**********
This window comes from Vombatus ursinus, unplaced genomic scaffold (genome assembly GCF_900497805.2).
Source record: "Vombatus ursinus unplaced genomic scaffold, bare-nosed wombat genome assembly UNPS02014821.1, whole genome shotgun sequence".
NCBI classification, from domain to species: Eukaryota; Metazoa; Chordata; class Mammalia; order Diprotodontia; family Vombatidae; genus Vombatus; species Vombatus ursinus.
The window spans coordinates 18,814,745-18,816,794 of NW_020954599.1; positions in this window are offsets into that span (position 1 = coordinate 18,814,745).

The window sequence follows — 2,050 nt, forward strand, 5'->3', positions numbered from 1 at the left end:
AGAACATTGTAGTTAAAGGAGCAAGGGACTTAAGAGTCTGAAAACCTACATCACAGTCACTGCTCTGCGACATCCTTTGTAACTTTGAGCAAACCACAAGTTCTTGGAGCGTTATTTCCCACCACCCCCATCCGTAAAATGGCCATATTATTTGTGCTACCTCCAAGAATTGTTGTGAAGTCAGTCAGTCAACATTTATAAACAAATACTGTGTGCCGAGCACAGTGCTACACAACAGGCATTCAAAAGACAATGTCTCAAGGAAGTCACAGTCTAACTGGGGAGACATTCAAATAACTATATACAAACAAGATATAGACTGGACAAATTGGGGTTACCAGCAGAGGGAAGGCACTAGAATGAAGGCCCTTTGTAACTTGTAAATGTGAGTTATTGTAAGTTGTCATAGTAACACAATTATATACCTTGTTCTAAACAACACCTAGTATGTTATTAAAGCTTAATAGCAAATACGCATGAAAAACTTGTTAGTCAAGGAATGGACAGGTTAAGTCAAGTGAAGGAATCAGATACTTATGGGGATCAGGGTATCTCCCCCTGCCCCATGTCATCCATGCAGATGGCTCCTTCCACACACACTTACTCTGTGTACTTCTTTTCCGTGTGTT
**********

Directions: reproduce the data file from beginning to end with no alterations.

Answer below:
This window comes from Vombatus ursinus, unplaced genomic scaffold (genome assembly GCF_900497805.2).
Source record: "Vombatus ursinus unplaced genomic scaffold, bare-nosed wombat genome assembly UNPS02014821.1, whole genome shotgun sequence".
NCBI classification, from domain to species: Eukaryota; Metazoa; Chordata; class Mammalia; order Diprotodontia; family Vombatidae; genus Vombatus; species Vombatus ursinus.
The window spans coordinates 18,814,745-18,816,794 of NW_020954599.1; positions in this window are offsets into that span (position 1 = coordinate 18,814,745).

The window sequence follows — 2,050 nt, forward strand, 5'->3', positions numbered from 1 at the left end:
AGAACATTGTAGTTAAAGGAGCAAGGGACTTAAGAGTCTGAAAACCTACATCACAGTCACTGCTCTGCGACATCCTTTGTAACTTTGAGCAAACCACAAGTTCTTGGAGCGTTATTTCCCACCACCCCCATCCGTAAAATGGCCATATTATTTGTGCTACCTCCAAGAATTGTTGTGAAGTCAGTCAGTCAACATTTATAAACAAATACTGTGTGCCGAGCACAGTGCTACACAACAGGCATTCAAAAGACAATGTCTCAAGGAAGTCACAGTCTAACTGGGGAGACATTCAAATAACTATATACAAACAAGATATAGACTGGACAAATTGGGGTTACCAGCAGAGGGAAGGCACTAGAATGAAGGCCCTTTGTAACTTGTAAATGTGAGTTATTGTAAGTTGTCATAGTAACACAATTATATACCTTGTTCTAAACAACACCTAGTATGTTATTAAAGCTTAATAGCAAATACGCATGAAAAACTTGTTAGTCAAGGAATGGACAGGTTAAGTCAAGTGAAGGAATCAGATACTTATGGGGATCAGGGTATCTCCCCCTGCCCCATGTCATCCATGCAGATGGCTCCTTCCACACACACTTACTCTGTGTACTTCTTTTCCGTGTGTT